And at another, in an early note-book :-
"The main function of poetry is to be a fruitful stimulus. That is, to minister to those qualities in us which are capable of increase. Otherwise, it is a sterile luxury. Nor should it be made to minister to qualities which are mischievous by much increase. Sought mainly to provoke waning emotion, it is a sterile luxury; sought mainly to stimulate crescent emotion a pernicious luxury."
In view of these various accounts of the poetic function one must ask: Were the sorrows necessary ? were they real ? One mistrusts the poet, to whom joy must necessarily often come in the affirmation of distress.
One may argue that Thompson must have been happy on the score of his poetry. As a poet, no doubt, he was ; but not necessarily as a man. The two states did not overlap. He says in a letter to a friend that he did not realise that Sister Songs, so poor a thing, would give pleasure; whereas in verse he speaks of sending it exultingly.
His " I have no poetry," like the communicant's " I am unworthy," is but the prelude to the embrace. In the " To a Broom Branch at Twilight" (Merry England, November 1891), he declares that there are songs in the branches-
I and they are wild for clasping, But you will not yield them me.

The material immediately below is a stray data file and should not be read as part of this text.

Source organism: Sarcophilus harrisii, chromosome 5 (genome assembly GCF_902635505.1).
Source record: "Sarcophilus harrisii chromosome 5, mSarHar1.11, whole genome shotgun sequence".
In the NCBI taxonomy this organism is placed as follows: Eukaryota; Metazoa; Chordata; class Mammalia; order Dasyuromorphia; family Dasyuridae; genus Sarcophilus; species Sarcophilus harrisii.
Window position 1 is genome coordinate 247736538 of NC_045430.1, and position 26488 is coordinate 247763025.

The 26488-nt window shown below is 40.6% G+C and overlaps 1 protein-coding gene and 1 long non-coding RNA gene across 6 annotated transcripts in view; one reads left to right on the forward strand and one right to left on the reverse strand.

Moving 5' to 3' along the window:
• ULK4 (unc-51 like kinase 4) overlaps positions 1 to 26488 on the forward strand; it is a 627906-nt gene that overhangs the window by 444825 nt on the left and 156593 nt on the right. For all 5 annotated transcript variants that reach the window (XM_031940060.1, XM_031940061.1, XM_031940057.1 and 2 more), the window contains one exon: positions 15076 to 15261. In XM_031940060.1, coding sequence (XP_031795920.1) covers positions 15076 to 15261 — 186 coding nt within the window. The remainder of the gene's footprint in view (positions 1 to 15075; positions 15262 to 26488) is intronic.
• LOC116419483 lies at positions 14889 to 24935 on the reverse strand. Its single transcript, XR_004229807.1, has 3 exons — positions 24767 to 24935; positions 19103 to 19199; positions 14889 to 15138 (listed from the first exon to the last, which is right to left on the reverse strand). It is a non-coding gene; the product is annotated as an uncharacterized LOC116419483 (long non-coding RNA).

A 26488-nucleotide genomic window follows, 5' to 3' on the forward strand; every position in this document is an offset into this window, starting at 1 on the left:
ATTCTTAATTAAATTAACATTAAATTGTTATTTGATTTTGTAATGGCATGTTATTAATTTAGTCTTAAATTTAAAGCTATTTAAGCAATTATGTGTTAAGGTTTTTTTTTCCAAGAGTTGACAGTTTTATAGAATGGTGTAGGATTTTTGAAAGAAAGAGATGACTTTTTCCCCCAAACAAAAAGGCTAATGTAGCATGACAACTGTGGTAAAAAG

The thought that silence is the lair of sound was his own ample consolation for other unproductive periods : but now as he grew ill and really silent, he felt that silence could nurture only silence.
His pride faces his distress; they stare each other out of countenance. It is certain that he often joined in
George Herbert's address to a Providence who has made man "the secretary of her praise," though "beasts fain would sing," and "trees be tuning on their native lute " :-
Man is the world's high-priest; he doth present
The sacrifice for all; while they below
Unto the service mutter an assent
Such as springs use that fall, and winds that blow.
And against the many contrary passages of Francis's may also be set his on the poet's happiness :-